I am worried that my job will be eliminated, and I want to make a transition, but I am full of fears about the future. What should I do?
1. Career transition is probably the most basic anxiety you will face.
Anxiety looks invisible, but it has a shape. Its shape is the various fears in our hearts. These fears will turn into multiple reasons in our hearts: I know nothing, I am not capable, I have a car loan and a mortgage to hinder you from taking the first step to change. But in addition to these fears, you have another reason to change your heart: you are not happy. People are always looking for advice, not so much for information as for anxiety relief, by fantasizing that someone more intelligent than us knows the correct answer.
2. Careers are always subject to change.
Over time, many choices that you thought were right at the time will gradually become wrong. Sometimes it’s weird that what doesn’t feel right now is often the reason why it attracted us in the first place. It’s not a matter of choice, and it’s the trajectory of the shift that will naturally occur.
3. Whether to change jobs or not, no one can help you decide.
If you didn’t make up your mind, you wouldn’t listen even if someone said they wanted to change. Even if you listen, he can’t help you bear the consequences and responsibilities of your choice. It would help if you made choices for yourself, even in the face of many unknowns. Because what you choose is your future.
4. Even if you decide to change, that doesn’t mean you have an answer immediately.
Remember that you are not choosing between your current job and a better job, but between your current employment and more possible futures. These possibilities are also vague and must be carefully explored before they can gradually take shape.
5. After the change, you will feel uneasy.
Your life may be worse. But this unease presents a rare challenge. These challenges are stressful, but they can also force you to pick yourself up and find your way out. Some of these ways are reliable, and some are not. That’s why you need to explore. But as long as you act slowly, you will always find your way. And your ability in this kind of exploration gradually becomes more vigorous.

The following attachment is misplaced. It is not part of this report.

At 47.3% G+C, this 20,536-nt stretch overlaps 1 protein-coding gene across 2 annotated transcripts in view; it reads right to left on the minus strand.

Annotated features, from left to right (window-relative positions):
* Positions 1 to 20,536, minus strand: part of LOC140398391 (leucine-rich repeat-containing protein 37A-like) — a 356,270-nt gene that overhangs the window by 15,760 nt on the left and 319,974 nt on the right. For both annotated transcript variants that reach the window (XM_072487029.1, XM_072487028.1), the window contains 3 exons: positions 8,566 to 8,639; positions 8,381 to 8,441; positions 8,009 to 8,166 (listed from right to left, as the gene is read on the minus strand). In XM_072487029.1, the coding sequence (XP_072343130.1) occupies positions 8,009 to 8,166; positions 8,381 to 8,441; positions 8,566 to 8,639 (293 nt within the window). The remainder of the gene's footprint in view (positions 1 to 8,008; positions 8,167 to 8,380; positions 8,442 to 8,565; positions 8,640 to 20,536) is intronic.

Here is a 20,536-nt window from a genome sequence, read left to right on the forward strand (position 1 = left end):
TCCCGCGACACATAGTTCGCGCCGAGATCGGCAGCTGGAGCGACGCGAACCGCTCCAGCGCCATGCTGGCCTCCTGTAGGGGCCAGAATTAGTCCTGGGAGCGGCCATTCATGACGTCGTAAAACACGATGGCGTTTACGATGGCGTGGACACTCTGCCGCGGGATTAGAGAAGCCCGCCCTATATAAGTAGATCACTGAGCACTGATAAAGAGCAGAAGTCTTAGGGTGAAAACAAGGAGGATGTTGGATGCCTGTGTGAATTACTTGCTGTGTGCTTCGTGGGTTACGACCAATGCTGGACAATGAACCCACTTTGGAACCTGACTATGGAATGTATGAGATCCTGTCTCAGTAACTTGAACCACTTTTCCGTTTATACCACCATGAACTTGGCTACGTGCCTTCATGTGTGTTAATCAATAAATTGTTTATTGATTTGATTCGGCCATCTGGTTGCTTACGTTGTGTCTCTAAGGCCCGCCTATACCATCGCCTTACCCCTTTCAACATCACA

6. When making choices, many wonder if they have enough ability.
Then I concluded that my ability was insufficient, so there was no way to change. This is a wrong idea. Your competencies are gradually developed in dealing with challenges. Now that the challenge has not yet appeared, where do you get the ability? Or, if you want to change jobs, isn’t it because the lack of challenges in this job is not conducive to your ability to grow? Don’t use your current abilities to imagine future challenges and conclude that you are unsuitable for change. Your current ability is not the basis for your choice.
7. What is the basis for the choice?
It’s how ambitious you are to find your path. When people face changes, they will have uncertainty and anxiety. The only difference is that some people have more variable experiences, so they know better that anxiety is an inevitable experience of exploring the unknown. Others, who have no experience with change, take this anxiety as a signal that it shouldn’t change.
8. A career change is like you are on one path now, and you must explore another approach slowly.
This road is not always there, and you walk out slowly. Don’t think about what you don’t want. Think about what you want. Then think about it, what is a simple exploration that is closer to that path? Try to do something and let reality give you feedback. Think about who you know that is closer to this path. Talk to them and see if their experiences can inspire you.
9. I have experienced career changes, chosen a more accessible and creative path, and am delighted with my current life so that I will be more inclined toward this path.
But this does not mean that it was formed from the beginning. I also experienced a lot of confusion before slowly embarking on this path. When I first quit my job, I gave up a lot. At one point, I also doubted whether I had made a wise decision. But looking back today, I will say frankly that I do not regret my decision. Moreover, the rewards I have gained on the new road far outweigh what I have lost.
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